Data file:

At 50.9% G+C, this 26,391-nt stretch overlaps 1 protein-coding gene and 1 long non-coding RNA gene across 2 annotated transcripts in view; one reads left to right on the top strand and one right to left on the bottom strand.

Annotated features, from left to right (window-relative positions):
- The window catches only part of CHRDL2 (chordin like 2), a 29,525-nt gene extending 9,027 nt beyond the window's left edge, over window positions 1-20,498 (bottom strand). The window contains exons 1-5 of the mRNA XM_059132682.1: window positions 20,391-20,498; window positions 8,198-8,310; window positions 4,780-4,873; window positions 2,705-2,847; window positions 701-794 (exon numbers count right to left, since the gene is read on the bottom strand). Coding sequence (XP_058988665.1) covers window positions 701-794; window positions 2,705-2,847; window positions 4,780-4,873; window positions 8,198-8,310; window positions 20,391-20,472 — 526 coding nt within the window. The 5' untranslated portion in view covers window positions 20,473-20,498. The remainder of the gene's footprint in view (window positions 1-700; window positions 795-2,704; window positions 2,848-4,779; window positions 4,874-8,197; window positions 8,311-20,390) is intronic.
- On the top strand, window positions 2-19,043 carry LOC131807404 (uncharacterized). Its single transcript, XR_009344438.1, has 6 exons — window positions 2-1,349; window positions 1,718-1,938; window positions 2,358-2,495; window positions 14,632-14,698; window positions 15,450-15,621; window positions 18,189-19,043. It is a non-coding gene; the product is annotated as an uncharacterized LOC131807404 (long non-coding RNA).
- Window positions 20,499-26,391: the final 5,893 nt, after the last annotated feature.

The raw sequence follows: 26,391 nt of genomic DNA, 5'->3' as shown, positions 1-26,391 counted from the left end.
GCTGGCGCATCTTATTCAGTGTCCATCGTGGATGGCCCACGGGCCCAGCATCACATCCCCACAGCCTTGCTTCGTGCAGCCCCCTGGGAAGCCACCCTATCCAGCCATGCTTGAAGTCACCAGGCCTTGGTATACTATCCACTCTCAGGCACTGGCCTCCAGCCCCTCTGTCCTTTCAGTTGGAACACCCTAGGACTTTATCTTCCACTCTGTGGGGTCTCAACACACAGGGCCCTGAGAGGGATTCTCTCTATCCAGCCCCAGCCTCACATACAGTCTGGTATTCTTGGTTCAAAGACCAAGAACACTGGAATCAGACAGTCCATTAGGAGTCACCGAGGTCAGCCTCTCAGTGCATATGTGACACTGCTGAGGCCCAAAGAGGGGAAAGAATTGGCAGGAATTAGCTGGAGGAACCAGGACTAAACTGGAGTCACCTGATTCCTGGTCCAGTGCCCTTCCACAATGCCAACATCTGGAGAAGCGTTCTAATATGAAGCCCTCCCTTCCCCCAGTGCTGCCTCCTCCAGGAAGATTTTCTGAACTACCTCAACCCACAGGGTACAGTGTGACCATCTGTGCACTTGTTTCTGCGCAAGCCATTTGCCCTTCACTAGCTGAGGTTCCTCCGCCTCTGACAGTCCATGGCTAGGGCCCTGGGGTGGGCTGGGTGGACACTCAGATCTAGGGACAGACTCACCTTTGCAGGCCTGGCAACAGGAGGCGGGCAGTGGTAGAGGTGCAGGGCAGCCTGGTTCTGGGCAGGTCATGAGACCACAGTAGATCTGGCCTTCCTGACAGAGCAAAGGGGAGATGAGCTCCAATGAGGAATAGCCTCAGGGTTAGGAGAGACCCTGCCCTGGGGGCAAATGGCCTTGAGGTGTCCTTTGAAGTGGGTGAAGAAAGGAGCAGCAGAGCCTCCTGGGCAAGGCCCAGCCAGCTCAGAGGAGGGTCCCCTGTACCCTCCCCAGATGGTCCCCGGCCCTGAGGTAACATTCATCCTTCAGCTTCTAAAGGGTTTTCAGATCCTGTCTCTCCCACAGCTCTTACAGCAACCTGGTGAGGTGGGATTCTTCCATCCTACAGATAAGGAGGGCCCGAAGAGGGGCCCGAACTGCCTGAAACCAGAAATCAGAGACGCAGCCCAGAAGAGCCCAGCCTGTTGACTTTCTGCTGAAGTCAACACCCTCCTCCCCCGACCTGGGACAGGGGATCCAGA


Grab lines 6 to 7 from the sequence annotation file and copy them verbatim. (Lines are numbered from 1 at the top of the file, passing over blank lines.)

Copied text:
The raw sequence follows: 26,391 nt of genomic DNA, 5'->3' as shown, positions 1-26,391 counted from the left end.
GCTGGCGCATCTTATTCAGTGTCCATCGTGGATGGCCCACGGGCCCAGCATCACATCCCCACAGCCTTGCTTCGTGCAGCCCCCTGGGAAGCCACCCTATCCAGCCATGCTTGAAGTCACCAGGCCTTGGTATACTATCCACTCTCAGGCACTGGCCTCCAGCCCCTCTGTCCTTTCAGTTGGAACACCCTAGGACTTTATCTTCCACTCTGTGGGGTCTCAACACACAGGGCCCTGAGAGGGATTCTCTCTATCCAGCCCCAGCCTCACATACAGTCTGGTATTCTTGGTTCAAAGACCAAGAACACTGGAATCAGACAGTCCATTAGGAGTCACCGAGGTCAGCCTCTCAGTGCATATGTGACACTGCTGAGGCCCAAAGAGGGGAAAGAATTGGCAGGAATTAGCTGGAGGAACCAGGACTAAACTGGAGTCACCTGATTCCTGGTCCAGTGCCCTTCCACAATGCCAACATCTGGAGAAGCGTTCTAATATGAAGCCCTCCCTTCCCCCAGTGCTGCCTCCTCCAGGAAGATTTTCTGAACTACCTCAACCCACAGGGTACAGTGTGACCATCTGTGCACTTGTTTCTGCGCAAGCCATTTGCCCTTCACTAGCTGAGGTTCCTCCGCCTCTGACAGTCCATGGCTAGGGCCCTGGGGTGGGCTGGGTGGACACTCAGATCTAGGGACAGACTCACCTTTGCAGGCCTGGCAACAGGAGGCGGGCAGTGGTAGAGGTGCAGGGCAGCCTGGTTCTGGGCAGGTCATGAGACCACAGTAGATCTGGCCTTCCTGACAGAGCAAAGGGGAGATGAGCTCCAATGAGGAATAGCCTCAGGGTTAGGAGAGACCCTGCCCTGGGGGCAAATGGCCTTGAGGTGTCCTTTGAAGTGGGTGAAGAAAGGAGCAGCAGAGCCTCCTGGGCAAGGCCCAGCCAGCTCAGAGGAGGGTCCCCTGTACCCTCCCCAGATGGTCCCCGGCCCTGAGGTAACATTCATCCTTCAGCTTCTAAAGGGTTTTCAGATCCTGTCTCTCCCACAGCTCTTACAGCAACCTGGTGAGGTGGGATTCTTCCATCCTACAGATAAGGAGGGCCCGAAGAGGGGCCCGAACTGCCTGAAACCAGAAATCAGAGACGCAGCCCAGAAGAGCCCAGCCTGTTGACTTTCTGCTGAAGTCAACACCCTCCTCCCCCGACCTGGGACAGGGGATCCAGA